TOLKIEN AND THE JOY OF PLASTICS
If you’re a Lord of the Rings (LOTR) fan, you’ll appreciate the work of Jake Hallam. He’s been painting on and off since the ‘80s, beginning with Citadel’s original LOTR range. “I am a big fan of the late Victor Ambrus’s art, which I first encountered in David Day’s Tolkien Bestiary” Jake tells us. “His vision of elves, and especially of the Noldor elves has stuck with me. Once in a while I’ve tried to replicate them with Normans from various sources, but it’s never quite worked.”
Thankfully that all changed due to three things, which he explains as being “the arrival of the fantastic Victrix plastic Dark Age sets; some inspiration from the excellent conversions to be found on Lead Adventure Forum and the Wargaming in Middle Earth Facebook group (I can thoroughly recommend the latter! Ed.) plus a lot of spare time due to lockdown.”
“These figures are all based on Victrix Saxons or Vikings. One of the great things about the sets is how interchangeable they are, both by design and by experiment: legs and bodies can be chopped up and repositioned, heads can be cut in half to be given different helmets: you can be quite liberal with the chopping and changing. The figure in the is a great example of that. He is based on Victor Ambrus’s picture of Feanor. He’s made up of a Viking helmet stuck to the bottom of a Saxon head, stuck to the top half of a Viking body, stuck to the bottom half of a Saxon body, stuck to some Saxon legs! They all have helmet feathers and crests from the Gallic Warriors set. The spear-carrier has a Wargames Atlantic Irish cloak.”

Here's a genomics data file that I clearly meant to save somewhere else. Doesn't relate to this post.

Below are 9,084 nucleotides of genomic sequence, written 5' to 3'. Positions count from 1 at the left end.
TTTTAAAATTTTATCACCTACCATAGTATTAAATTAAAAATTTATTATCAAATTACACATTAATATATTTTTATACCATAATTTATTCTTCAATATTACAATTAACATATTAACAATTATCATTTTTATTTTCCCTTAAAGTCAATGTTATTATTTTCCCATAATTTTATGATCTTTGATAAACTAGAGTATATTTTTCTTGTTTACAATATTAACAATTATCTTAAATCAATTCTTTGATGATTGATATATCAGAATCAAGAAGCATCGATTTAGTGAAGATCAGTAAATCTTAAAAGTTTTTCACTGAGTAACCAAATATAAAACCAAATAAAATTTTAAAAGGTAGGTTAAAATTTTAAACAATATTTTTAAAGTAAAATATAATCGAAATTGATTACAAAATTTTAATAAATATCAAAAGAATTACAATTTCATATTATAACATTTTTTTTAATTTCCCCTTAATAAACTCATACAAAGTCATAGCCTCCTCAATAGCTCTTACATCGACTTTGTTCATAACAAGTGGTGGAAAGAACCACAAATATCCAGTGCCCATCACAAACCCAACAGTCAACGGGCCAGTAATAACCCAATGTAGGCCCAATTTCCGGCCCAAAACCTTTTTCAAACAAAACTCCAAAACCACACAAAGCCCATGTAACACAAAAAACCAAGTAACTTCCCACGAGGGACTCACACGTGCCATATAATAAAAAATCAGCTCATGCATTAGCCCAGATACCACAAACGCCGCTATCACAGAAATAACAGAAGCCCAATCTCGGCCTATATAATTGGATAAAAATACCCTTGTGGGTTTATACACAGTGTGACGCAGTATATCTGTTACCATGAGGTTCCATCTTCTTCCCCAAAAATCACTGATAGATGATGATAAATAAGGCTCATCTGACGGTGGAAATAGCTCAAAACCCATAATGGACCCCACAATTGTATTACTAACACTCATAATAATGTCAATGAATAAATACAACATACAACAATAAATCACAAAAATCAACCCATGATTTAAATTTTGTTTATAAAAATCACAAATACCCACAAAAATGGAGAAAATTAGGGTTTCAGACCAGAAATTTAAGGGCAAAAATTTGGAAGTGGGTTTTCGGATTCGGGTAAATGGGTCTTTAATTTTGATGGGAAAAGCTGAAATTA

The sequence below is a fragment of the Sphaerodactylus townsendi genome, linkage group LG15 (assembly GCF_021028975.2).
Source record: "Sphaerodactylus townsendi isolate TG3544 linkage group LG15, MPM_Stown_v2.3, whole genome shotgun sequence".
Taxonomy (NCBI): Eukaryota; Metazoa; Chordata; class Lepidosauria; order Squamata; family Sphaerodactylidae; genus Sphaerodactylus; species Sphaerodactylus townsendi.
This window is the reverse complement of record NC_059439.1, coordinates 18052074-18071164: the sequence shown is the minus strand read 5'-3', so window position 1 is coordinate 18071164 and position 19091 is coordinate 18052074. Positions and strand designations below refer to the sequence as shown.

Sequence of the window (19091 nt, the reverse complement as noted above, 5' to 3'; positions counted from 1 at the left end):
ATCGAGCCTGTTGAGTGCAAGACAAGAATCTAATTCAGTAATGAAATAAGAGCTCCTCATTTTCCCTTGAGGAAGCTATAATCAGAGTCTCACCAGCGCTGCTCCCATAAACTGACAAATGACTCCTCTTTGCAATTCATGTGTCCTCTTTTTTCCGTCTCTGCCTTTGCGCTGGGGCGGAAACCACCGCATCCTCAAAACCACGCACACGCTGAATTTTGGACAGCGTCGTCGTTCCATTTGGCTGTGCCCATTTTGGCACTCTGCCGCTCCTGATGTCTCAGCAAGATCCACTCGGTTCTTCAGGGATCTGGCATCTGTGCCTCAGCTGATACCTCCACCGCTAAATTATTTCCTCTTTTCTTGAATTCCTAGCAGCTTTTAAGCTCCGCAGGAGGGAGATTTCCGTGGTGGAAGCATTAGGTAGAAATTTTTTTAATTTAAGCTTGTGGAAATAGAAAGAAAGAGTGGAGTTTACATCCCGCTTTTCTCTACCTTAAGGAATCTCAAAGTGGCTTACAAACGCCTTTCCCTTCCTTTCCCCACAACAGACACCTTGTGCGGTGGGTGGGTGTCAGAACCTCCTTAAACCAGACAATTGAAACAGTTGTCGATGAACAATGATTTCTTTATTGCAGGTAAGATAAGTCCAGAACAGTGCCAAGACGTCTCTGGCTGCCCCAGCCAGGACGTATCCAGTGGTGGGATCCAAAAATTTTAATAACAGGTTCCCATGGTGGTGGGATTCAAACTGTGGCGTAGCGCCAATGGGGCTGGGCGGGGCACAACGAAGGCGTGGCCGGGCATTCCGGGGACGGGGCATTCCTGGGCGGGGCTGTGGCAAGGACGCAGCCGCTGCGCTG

As for the paints themselves, Jake used a mix of Vallejo, Foundry and GW paints, and used variations on the star of Feanor as the symbol for their shields. And as for what’s next? Well, Jake’s looking forward to adding to their number when Victrix release their Norman infantry set.